Tuesday, July 27, 2004

Column: Fenced in

A separation fence will never solve Israel’s security issues because any Israeli withdrawal, from any area, will result in the creation of a new launching pad from which to fire missiles into all of Israel. What we have been seeing in Sderot is a confirmation of this assertion. Upgraded rockets are now a threat not just to the Jewish communities of Gaza but to adjacent communities inside the green line. A fence is not a solution but a ruse. Its purpose is to make a withdrawal from "occupied territories" look like a well-reasoned security maneuver. Nothing could be further from the truth.

The withdrawal from Lebanon has brought an influx of missiles into the one-time security zone that can blanket all of northern Israel. There are even Iranian missiles there -- armed by Iranian soldiers -- that can reach Tel Aviv. The short term benefits of keeping suicide bombers at a distance are just that, short term. Rocket factories have already been discovered in Samaria. Why should what happened in Lebanon not happen there? Why should it not happen in Gaza? It has already started. It is out there in the open for all to see.

Keeping this in mind, let’s look at the recent decision of Israel’s Supreme Court to force the Defense Ministry to reroute 30 kilometers of the fence. In a statement following the decision, the Defense Ministry said, "The replanning of these sections will be based on the principles set by the High Court, namely the proper balance between security and humanitarian considerations."

What has happened is that the Supreme Court has ruled that "humanitarian considerations" regarding the sworn enemies of Israel supersede maximum security for the protection of Jewish lives.

What could make the Israeli Supreme Court reach such a perverse decision? Is there nothing that limits their power? Can they simply override the Defense Ministry decisions concerning security matters to meet their latest whim of morality and "humanitarianism?" The amazing answer is that the Supreme Court under Aharon Barak can do just that. It makes law -- law that even the legislative body, the Knesset, is bound to follow.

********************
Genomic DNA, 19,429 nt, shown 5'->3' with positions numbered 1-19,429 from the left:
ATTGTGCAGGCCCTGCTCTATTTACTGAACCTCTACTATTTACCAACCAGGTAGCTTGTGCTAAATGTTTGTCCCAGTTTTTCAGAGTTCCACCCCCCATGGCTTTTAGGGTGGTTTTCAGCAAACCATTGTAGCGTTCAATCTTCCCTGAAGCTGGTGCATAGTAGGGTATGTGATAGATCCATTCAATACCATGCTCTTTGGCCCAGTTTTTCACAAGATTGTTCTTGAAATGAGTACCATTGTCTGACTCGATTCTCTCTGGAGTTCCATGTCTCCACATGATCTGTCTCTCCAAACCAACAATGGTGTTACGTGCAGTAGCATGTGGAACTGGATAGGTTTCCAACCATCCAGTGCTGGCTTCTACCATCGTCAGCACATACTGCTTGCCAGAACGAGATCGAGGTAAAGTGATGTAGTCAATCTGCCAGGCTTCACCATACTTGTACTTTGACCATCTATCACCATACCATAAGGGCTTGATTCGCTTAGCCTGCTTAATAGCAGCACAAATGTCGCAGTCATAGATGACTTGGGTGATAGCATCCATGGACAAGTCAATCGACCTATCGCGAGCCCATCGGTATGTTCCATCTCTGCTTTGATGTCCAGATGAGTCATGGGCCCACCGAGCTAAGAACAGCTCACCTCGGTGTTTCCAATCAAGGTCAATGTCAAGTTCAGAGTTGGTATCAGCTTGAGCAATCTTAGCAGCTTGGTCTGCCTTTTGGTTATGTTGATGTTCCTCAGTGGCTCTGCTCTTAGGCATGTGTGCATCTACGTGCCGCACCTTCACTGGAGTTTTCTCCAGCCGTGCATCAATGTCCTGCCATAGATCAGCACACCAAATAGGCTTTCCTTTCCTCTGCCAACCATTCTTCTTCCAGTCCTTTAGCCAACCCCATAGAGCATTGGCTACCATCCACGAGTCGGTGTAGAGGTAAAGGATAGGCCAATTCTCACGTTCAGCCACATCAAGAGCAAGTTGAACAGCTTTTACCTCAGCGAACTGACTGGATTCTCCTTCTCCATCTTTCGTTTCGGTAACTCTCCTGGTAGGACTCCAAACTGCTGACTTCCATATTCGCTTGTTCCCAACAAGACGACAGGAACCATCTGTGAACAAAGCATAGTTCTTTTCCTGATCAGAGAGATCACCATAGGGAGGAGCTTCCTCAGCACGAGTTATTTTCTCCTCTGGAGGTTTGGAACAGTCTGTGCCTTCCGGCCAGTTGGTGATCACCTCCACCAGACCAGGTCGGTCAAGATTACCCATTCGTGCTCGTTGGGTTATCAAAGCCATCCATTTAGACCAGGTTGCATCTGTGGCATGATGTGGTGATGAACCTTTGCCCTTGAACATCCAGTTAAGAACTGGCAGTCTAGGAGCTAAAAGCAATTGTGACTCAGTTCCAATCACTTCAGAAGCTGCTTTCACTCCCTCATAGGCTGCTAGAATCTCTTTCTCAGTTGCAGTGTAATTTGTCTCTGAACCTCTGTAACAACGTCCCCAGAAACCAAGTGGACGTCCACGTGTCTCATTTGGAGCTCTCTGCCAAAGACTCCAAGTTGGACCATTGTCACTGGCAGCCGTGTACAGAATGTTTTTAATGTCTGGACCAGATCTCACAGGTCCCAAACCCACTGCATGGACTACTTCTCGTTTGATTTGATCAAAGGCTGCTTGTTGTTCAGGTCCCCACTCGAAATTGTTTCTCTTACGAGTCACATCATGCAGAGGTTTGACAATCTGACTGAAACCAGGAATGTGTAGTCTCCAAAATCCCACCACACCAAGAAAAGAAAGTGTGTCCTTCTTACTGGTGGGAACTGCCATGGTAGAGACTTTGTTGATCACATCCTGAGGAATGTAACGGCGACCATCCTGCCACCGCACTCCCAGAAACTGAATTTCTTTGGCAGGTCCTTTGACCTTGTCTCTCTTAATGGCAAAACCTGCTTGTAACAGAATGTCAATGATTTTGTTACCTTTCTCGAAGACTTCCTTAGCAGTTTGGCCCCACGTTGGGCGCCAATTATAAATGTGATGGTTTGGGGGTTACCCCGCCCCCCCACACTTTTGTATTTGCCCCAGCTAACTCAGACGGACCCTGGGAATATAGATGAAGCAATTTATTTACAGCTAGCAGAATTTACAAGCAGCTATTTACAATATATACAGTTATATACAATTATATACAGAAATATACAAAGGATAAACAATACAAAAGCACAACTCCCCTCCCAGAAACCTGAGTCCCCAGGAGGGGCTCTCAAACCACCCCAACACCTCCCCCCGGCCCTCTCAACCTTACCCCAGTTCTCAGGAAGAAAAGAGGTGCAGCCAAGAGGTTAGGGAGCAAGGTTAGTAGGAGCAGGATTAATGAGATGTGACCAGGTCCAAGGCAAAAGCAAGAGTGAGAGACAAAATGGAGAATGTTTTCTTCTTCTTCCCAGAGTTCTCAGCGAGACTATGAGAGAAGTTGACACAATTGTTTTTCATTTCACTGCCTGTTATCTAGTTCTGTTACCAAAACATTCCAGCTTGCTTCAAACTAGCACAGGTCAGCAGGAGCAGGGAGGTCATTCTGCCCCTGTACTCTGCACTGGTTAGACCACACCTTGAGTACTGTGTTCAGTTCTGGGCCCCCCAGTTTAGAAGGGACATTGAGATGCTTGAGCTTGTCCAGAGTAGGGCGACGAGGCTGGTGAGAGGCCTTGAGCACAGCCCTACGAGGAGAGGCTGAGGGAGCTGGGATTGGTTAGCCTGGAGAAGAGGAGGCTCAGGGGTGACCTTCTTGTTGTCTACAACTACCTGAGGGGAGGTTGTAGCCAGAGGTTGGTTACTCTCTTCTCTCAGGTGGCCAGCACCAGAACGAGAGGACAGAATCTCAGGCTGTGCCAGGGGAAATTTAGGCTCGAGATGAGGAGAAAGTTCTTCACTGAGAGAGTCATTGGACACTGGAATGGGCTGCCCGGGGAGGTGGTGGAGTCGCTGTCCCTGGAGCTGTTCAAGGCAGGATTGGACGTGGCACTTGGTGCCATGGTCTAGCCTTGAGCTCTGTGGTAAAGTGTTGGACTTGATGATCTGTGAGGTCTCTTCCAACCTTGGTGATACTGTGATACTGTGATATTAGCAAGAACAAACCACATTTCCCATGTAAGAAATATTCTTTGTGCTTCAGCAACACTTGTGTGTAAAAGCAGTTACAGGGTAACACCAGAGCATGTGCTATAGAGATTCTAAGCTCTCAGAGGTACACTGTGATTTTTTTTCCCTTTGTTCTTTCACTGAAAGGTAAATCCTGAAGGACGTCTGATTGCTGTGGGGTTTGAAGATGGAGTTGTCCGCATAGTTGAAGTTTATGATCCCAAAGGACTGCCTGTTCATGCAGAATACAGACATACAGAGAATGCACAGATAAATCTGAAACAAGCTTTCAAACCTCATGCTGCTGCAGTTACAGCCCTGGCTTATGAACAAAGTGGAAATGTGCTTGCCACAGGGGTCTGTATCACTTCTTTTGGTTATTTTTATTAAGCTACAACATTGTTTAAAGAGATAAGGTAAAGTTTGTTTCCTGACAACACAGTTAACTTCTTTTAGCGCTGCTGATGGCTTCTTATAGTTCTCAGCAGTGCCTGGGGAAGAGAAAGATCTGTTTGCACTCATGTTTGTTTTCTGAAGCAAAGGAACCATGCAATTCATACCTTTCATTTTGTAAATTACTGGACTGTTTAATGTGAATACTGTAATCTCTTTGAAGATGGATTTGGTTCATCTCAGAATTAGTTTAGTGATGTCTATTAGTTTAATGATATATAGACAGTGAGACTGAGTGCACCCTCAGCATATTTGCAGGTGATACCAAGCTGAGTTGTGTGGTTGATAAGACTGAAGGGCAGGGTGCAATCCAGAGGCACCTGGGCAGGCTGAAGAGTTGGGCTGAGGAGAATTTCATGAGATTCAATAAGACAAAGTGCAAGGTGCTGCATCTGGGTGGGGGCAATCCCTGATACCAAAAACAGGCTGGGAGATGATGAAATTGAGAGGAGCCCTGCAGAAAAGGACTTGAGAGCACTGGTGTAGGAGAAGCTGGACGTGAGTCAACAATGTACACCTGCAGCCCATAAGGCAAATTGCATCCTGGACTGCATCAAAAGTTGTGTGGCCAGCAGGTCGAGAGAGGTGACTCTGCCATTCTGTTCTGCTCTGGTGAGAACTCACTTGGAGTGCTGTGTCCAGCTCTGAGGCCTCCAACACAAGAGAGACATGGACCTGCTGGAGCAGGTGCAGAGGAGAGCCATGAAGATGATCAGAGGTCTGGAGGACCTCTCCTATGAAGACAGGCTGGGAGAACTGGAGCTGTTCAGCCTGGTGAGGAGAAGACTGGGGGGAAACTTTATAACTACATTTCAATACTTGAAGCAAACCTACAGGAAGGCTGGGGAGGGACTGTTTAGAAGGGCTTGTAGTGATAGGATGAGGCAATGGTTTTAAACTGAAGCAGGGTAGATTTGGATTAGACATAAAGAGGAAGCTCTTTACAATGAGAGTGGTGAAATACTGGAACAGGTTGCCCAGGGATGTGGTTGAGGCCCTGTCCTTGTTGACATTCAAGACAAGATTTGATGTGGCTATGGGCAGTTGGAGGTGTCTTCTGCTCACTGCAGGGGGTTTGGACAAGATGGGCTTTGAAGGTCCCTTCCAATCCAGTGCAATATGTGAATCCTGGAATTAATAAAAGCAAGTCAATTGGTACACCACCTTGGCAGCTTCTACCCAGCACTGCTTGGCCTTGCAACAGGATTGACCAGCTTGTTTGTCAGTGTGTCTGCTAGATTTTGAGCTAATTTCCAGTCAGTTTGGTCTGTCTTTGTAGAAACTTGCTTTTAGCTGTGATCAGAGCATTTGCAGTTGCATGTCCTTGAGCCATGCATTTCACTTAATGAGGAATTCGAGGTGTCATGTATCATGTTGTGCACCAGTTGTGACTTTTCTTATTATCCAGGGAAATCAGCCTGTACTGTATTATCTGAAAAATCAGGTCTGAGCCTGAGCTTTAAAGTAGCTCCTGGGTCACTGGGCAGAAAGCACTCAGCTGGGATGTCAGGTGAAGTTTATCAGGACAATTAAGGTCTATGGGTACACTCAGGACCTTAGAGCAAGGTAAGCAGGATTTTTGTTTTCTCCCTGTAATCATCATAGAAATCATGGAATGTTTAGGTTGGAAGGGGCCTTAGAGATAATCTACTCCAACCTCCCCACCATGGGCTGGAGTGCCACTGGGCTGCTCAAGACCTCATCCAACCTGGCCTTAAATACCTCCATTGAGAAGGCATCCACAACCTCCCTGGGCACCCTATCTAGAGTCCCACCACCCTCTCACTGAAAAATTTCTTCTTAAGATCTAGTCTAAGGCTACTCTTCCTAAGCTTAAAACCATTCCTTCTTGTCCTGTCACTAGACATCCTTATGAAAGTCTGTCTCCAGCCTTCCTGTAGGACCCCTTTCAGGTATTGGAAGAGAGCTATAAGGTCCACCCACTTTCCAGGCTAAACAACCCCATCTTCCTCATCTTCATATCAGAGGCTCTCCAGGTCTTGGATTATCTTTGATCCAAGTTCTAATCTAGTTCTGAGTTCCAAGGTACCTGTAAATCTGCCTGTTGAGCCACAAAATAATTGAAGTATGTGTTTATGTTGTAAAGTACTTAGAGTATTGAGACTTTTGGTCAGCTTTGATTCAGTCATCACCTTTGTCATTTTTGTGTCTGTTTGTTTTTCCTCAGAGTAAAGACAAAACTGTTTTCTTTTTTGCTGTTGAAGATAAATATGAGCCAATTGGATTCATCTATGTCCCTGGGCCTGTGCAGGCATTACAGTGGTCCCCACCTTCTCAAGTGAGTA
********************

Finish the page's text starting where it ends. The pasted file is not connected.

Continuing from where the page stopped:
Nevertheless, one would assume there must be some logic behind the fence decision. Perhaps that logic can be found in the recent, and in some ways, similar decision of the United States Supreme Court in Rasul v. Bush. That decision prompted the following relevant comments by Andrew C. McCarthy in an article that appeared in National Review Online:

" ... as manifested in Rasul, yesterday's case involving claims of foreign enemy combatants captured on faraway battlefields and held by the military in Guantanamo Bay, Cuba — an installation outside the jurisdiction of any US court — the judiciary is no longer a neutral arbiter there to ensure that Americans get a fair shake from their government and its laws. Instead, it is evolving, or morphing, into a sort of United Nations with teeth. It has seized the mantle of international arbiter, ensuring that the world — including that part of it energetically trying to kill Americans — has a forum in which to press its case against the United States."
In the winter 2004 edition of "The Public Interest" there was a very interesting piece that perhaps explains what we are now witness to in both these cases. It is titled "Multilateralism Comes to the Courts." Written by Ken I. Kersch, it shows a trend in the United States Supreme Court that has been identified by Andrew McCarthy in his observation that the Court is "evolving, or morphing, into a sort of United Nations with teeth."

Kersch wrote:

" ... passing references to international agreements and foreign law (in recent decisions) are easily overlooked, and the Court’s appeal to international standards received scant critical attention. The Court’s multilateral turn, however, is no accident. Behind these seemingly benign references to international agreements and foreign practice stands a vast and ongoing intellectual project, one which the justices themselves occasionally acknowledge. Justice Breyer, the Court’s most intellectually au courant justice, boldly declared last spring on ABC’s "This Week" that "whether [and how] our Constitution ... fits into the governing documents of other nations" is a "challenge for the next generations."

Perhaps, keeping in step with the international spirit of this "intellectual project" is what motivated the Israeli Supreme Court to reach it's oh so politically correct decision on the fence -- just as it appears that the "project" has influenced the Rasul decision.

There is however at least one profound difference between the ultimate consequences of these two decisions. Congress makes law. When and if Congress deems it necessary to pass a new law to protect American lives from terrorists and toss Rasul into the trash heap, it can do so -- assuming the law in constitutional. In Israel, the High Court, under Barak’s influence, has become so powerful that it does just as it sees fit -- and whatever it sees fit is the final word.


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